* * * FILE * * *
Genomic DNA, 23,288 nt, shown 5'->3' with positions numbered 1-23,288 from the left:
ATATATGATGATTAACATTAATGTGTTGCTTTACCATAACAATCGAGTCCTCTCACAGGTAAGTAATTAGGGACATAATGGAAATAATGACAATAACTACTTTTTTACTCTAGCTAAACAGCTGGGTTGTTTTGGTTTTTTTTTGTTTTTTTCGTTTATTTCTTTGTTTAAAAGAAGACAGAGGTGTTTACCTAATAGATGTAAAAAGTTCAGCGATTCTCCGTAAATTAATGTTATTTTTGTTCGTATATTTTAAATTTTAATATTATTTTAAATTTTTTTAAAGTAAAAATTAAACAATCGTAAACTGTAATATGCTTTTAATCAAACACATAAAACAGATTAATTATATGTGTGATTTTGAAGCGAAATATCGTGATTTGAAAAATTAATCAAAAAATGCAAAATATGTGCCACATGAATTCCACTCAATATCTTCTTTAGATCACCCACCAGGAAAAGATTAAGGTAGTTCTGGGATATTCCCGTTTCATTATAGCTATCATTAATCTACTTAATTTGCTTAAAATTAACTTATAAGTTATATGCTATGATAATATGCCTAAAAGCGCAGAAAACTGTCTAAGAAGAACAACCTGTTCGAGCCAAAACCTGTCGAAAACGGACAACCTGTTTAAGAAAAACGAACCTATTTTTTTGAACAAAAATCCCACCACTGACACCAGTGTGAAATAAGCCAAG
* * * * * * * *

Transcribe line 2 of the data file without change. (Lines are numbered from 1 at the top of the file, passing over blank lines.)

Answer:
ATATATGATGATTAACATTAATGTGTTGCTTTACCATAACAATCGAGTCCTCTCACAGGTAAGTAATTAGGGACATAATGGAAATAATGACAATAACTACTTTTTTACTCTAGCTAAACAGCTGGGTTGTTTTGGTTTTTTTTTGTTTTTTTCGTTTATTTCTTTGTTTAAAAGAAGACAGAGGTGTTTACCTAATAGATGTAAAAAGTTCAGCGATTCTCCGTAAATTAATGTTATTTTTGTTCGTATATTTTAAATTTTAATATTATTTTAAATTTTTTTAAAGTAAAAATTAAACAATCGTAAACTGTAATATGCTTTTAATCAAACACATAAAACAGATTAATTATATGTGTGATTTTGAAGCGAAATATCGTGATTTGAAAAATTAATCAAAAAATGCAAAATATGTGCCACATGAATTCCACTCAATATCTTCTTTAGATCACCCACCAGGAAAAGATTAAGGTAGTTCTGGGATATTCCCGTTTCATTATAGCTATCATTAATCTACTTAATTTGCTTAAAATTAACTTATAAGTTATATGCTATGATAATATGCCTAAAAGCGCAGAAAACTGTCTAAGAAGAACAACCTGTTCGAGCCAAAACCTGTCGAAAACGGACAACCTGTTTAAGAAAAACGAACCTATTTTTTTGAACAAAAATCCCACCACTGACACCAGTGTGAAATAAGCCAAG